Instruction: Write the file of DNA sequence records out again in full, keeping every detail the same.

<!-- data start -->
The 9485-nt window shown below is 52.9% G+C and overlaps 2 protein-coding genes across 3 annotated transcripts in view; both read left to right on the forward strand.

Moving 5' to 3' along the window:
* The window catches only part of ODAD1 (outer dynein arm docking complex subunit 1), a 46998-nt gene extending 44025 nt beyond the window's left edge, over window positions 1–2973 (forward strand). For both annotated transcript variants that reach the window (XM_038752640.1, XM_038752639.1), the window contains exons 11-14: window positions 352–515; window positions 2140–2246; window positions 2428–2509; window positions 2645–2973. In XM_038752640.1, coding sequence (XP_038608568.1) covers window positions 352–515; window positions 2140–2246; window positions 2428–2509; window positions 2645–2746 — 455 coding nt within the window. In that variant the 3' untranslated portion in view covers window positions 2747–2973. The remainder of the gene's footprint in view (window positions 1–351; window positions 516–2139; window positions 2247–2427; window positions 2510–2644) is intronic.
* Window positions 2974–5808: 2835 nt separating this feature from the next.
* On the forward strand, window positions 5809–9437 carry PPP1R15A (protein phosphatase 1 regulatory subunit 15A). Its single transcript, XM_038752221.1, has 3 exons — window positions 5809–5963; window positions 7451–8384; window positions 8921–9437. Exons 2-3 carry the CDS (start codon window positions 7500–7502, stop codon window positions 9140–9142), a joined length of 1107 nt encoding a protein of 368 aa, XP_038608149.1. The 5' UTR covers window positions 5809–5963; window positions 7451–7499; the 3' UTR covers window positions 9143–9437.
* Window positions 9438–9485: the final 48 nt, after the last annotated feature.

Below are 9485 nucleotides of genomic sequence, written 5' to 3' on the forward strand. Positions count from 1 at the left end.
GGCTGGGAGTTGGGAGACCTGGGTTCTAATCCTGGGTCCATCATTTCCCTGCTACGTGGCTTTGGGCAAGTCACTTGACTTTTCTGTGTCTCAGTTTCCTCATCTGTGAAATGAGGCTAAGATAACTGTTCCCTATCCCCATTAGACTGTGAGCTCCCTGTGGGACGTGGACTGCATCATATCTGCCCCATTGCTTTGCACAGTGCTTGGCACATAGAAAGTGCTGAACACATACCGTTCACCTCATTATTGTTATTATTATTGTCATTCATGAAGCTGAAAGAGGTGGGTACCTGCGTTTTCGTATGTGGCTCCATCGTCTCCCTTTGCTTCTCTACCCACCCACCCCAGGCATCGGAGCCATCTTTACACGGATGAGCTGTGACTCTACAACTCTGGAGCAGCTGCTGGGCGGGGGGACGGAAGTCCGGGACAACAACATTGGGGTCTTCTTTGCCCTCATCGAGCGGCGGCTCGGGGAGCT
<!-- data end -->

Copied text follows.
The 9485-nt window shown below is 52.9% G+C and overlaps 2 protein-coding genes across 3 annotated transcripts in view; both read left to right on the forward strand.

Moving 5' to 3' along the window:
* The window catches only part of ODAD1 (outer dynein arm docking complex subunit 1), a 46998-nt gene extending 44025 nt beyond the window's left edge, over window positions 1–2973 (forward strand). For both annotated transcript variants that reach the window (XM_038752640.1, XM_038752639.1), the window contains exons 11-14: window positions 352–515; window positions 2140–2246; window positions 2428–2509; window positions 2645–2973. In XM_038752640.1, coding sequence (XP_038608568.1) covers window positions 352–515; window positions 2140–2246; window positions 2428–2509; window positions 2645–2746 — 455 coding nt within the window. In that variant the 3' untranslated portion in view covers window positions 2747–2973. The remainder of the gene's footprint in view (window positions 1–351; window positions 516–2139; window positions 2247–2427; window positions 2510–2644) is intronic.
* Window positions 2974–5808: 2835 nt separating this feature from the next.
* On the forward strand, window positions 5809–9437 carry PPP1R15A (protein phosphatase 1 regulatory subunit 15A). Its single transcript, XM_038752221.1, has 3 exons — window positions 5809–5963; window positions 7451–8384; window positions 8921–9437. Exons 2-3 carry the CDS (start codon window positions 7500–7502, stop codon window positions 9140–9142), a joined length of 1107 nt encoding a protein of 368 aa, XP_038608149.1. The 5' UTR covers window positions 5809–5963; window positions 7451–7499; the 3' UTR covers window positions 9143–9437.
* Window positions 9438–9485: the final 48 nt, after the last annotated feature.

Below are 9485 nucleotides of genomic sequence, written 5' to 3' on the forward strand. Positions count from 1 at the left end.
GGCTGGGAGTTGGGAGACCTGGGTTCTAATCCTGGGTCCATCATTTCCCTGCTACGTGGCTTTGGGCAAGTCACTTGACTTTTCTGTGTCTCAGTTTCCTCATCTGTGAAATGAGGCTAAGATAACTGTTCCCTATCCCCATTAGACTGTGAGCTCCCTGTGGGACGTGGACTGCATCATATCTGCCCCATTGCTTTGCACAGTGCTTGGCACATAGAAAGTGCTGAACACATACCGTTCACCTCATTATTGTTATTATTATTGTCATTCATGAAGCTGAAAGAGGTGGGTACCTGCGTTTTCGTATGTGGCTCCATCGTCTCCCTTTGCTTCTCTACCCACCCACCCCAGGCATCGGAGCCATCTTTACACGGATGAGCTGTGACTCTACAACTCTGGAGCAGCTGCTGGGCGGGGGGACGGAAGTCCGGGACAACAACATTGGGGTCTTCTTTGCCCTCATCGAGCGGCGGCTCGGGGAGCT